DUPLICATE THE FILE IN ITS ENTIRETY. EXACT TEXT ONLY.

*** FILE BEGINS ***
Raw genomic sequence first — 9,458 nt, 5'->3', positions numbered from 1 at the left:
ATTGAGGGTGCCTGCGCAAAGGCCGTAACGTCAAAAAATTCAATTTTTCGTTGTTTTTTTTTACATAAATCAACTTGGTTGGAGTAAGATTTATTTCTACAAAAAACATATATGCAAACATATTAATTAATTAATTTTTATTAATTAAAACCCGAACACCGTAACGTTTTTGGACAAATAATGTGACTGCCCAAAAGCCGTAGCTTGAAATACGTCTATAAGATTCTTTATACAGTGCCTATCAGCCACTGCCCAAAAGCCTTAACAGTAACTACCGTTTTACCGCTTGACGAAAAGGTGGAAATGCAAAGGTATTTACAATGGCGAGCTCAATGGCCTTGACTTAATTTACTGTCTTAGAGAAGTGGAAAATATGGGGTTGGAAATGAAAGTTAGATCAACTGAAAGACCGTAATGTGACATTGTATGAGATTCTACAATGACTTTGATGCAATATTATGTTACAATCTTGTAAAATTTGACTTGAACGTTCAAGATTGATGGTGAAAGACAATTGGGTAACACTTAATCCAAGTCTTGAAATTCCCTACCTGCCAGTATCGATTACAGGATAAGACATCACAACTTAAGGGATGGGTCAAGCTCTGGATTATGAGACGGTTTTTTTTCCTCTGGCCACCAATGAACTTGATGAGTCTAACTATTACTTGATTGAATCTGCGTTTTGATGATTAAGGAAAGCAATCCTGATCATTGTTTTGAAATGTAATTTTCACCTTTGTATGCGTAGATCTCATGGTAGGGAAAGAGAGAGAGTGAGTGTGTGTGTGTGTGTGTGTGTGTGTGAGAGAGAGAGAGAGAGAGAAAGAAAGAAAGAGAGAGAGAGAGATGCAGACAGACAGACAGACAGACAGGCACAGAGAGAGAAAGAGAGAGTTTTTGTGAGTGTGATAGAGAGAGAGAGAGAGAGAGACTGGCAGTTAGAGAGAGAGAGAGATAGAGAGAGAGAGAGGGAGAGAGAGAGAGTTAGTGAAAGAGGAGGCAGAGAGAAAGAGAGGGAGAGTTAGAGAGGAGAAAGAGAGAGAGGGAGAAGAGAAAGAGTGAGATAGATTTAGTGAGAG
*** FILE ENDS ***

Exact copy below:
Raw genomic sequence first — 9,458 nt, 5'->3', positions numbered from 1 at the left:
ATTGAGGGTGCCTGCGCAAAGGCCGTAACGTCAAAAAATTCAATTTTTCGTTGTTTTTTTTTACATAAATCAACTTGGTTGGAGTAAGATTTATTTCTACAAAAAACATATATGCAAACATATTAATTAATTAATTTTTATTAATTAAAACCCGAACACCGTAACGTTTTTGGACAAATAATGTGACTGCCCAAAAGCCGTAGCTTGAAATACGTCTATAAGATTCTTTATACAGTGCCTATCAGCCACTGCCCAAAAGCCTTAACAGTAACTACCGTTTTACCGCTTGACGAAAAGGTGGAAATGCAAAGGTATTTACAATGGCGAGCTCAATGGCCTTGACTTAATTTACTGTCTTAGAGAAGTGGAAAATATGGGGTTGGAAATGAAAGTTAGATCAACTGAAAGACCGTAATGTGACATTGTATGAGATTCTACAATGACTTTGATGCAATATTATGTTACAATCTTGTAAAATTTGACTTGAACGTTCAAGATTGATGGTGAAAGACAATTGGGTAACACTTAATCCAAGTCTTGAAATTCCCTACCTGCCAGTATCGATTACAGGATAAGACATCACAACTTAAGGGATGGGTCAAGCTCTGGATTATGAGACGGTTTTTTTTCCTCTGGCCACCAATGAACTTGATGAGTCTAACTATTACTTGATTGAATCTGCGTTTTGATGATTAAGGAAAGCAATCCTGATCATTGTTTTGAAATGTAATTTTCACCTTTGTATGCGTAGATCTCATGGTAGGGAAAGAGAGAGAGTGAGTGTGTGTGTGTGTGTGTGTGTGTGTGAGAGAGAGAGAGAGAGAGAAAGAAAGAAAGAGAGAGAGAGAGATGCAGACAGACAGACAGACAGACAGGCACAGAGAGAGAAAGAGAGAGTTTTTGTGAGTGTGATAGAGAGAGAGAGAGAGAGAGACTGGCAGTTAGAGAGAGAGAGAGATAGAGAGAGAGAGAGGGAGAGAGAGAGAGTTAGTGAAAGAGGAGGCAGAGAGAAAGAGAGGGAGAGTTAGAGAGGAGAAAGAGAGAGAGGGAGAAGAGAAAGAGTGAGATAGATTTAGTGAGAG